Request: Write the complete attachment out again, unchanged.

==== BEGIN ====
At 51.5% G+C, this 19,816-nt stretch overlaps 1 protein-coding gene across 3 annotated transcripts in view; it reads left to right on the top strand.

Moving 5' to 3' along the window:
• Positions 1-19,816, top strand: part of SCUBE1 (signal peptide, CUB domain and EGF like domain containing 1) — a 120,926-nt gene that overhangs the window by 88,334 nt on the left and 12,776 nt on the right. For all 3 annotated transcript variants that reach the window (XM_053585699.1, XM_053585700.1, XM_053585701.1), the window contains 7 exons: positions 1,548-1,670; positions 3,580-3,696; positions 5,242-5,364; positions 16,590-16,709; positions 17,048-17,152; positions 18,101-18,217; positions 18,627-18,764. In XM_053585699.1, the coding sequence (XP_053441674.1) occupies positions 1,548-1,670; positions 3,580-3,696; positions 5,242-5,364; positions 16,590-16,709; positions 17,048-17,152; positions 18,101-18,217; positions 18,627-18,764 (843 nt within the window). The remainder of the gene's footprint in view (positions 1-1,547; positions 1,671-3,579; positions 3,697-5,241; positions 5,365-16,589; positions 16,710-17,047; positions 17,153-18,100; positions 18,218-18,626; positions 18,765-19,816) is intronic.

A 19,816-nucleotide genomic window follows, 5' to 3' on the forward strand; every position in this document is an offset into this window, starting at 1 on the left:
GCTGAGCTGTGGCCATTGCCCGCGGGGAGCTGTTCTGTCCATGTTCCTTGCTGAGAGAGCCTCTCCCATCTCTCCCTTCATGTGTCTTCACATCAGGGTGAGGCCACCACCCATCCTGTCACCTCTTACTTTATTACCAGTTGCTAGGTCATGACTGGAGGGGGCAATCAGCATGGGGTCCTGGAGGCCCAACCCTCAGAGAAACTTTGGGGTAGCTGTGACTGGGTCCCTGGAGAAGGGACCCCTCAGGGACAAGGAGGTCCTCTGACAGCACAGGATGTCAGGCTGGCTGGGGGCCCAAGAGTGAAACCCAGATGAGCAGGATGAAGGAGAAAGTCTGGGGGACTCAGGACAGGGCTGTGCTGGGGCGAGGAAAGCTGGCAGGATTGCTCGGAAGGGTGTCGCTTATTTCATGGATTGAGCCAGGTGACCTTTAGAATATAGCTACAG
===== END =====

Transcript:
At 51.5% G+C, this 19,816-nt stretch overlaps 1 protein-coding gene across 3 annotated transcripts in view; it reads left to right on the top strand.

Moving 5' to 3' along the window:
• Positions 1-19,816, top strand: part of SCUBE1 (signal peptide, CUB domain and EGF like domain containing 1) — a 120,926-nt gene that overhangs the window by 88,334 nt on the left and 12,776 nt on the right. For all 3 annotated transcript variants that reach the window (XM_053585699.1, XM_053585700.1, XM_053585701.1), the window contains 7 exons: positions 1,548-1,670; positions 3,580-3,696; positions 5,242-5,364; positions 16,590-16,709; positions 17,048-17,152; positions 18,101-18,217; positions 18,627-18,764. In XM_053585699.1, the coding sequence (XP_053441674.1) occupies positions 1,548-1,670; positions 3,580-3,696; positions 5,242-5,364; positions 16,590-16,709; positions 17,048-17,152; positions 18,101-18,217; positions 18,627-18,764 (843 nt within the window). The remainder of the gene's footprint in view (positions 1-1,547; positions 1,671-3,579; positions 3,697-5,241; positions 5,365-16,589; positions 16,710-17,047; positions 17,153-18,100; positions 18,218-18,626; positions 18,765-19,816) is intronic.

A 19,816-nucleotide genomic window follows, 5' to 3' on the forward strand; every position in this document is an offset into this window, starting at 1 on the left:
GCTGAGCTGTGGCCATTGCCCGCGGGGAGCTGTTCTGTCCATGTTCCTTGCTGAGAGAGCCTCTCCCATCTCTCCCTTCATGTGTCTTCACATCAGGGTGAGGCCACCACCCATCCTGTCACCTCTTACTTTATTACCAGTTGCTAGGTCATGACTGGAGGGGGCAATCAGCATGGGGTCCTGGAGGCCCAACCCTCAGAGAAACTTTGGGGTAGCTGTGACTGGGTCCCTGGAGAAGGGACCCCTCAGGGACAAGGAGGTCCTCTGACAGCACAGGATGTCAGGCTGGCTGGGGGCCCAAGAGTGAAACCCAGATGAGCAGGATGAAGGAGAAAGTCTGGGGGACTCAGGACAGGGCTGTGCTGGGGCGAGGAAAGCTGGCAGGATTGCTCGGAAGGGTGTCGCTTATTTCATGGATTGAGCCAGGTGACCTTTAGAATATAGCTACAG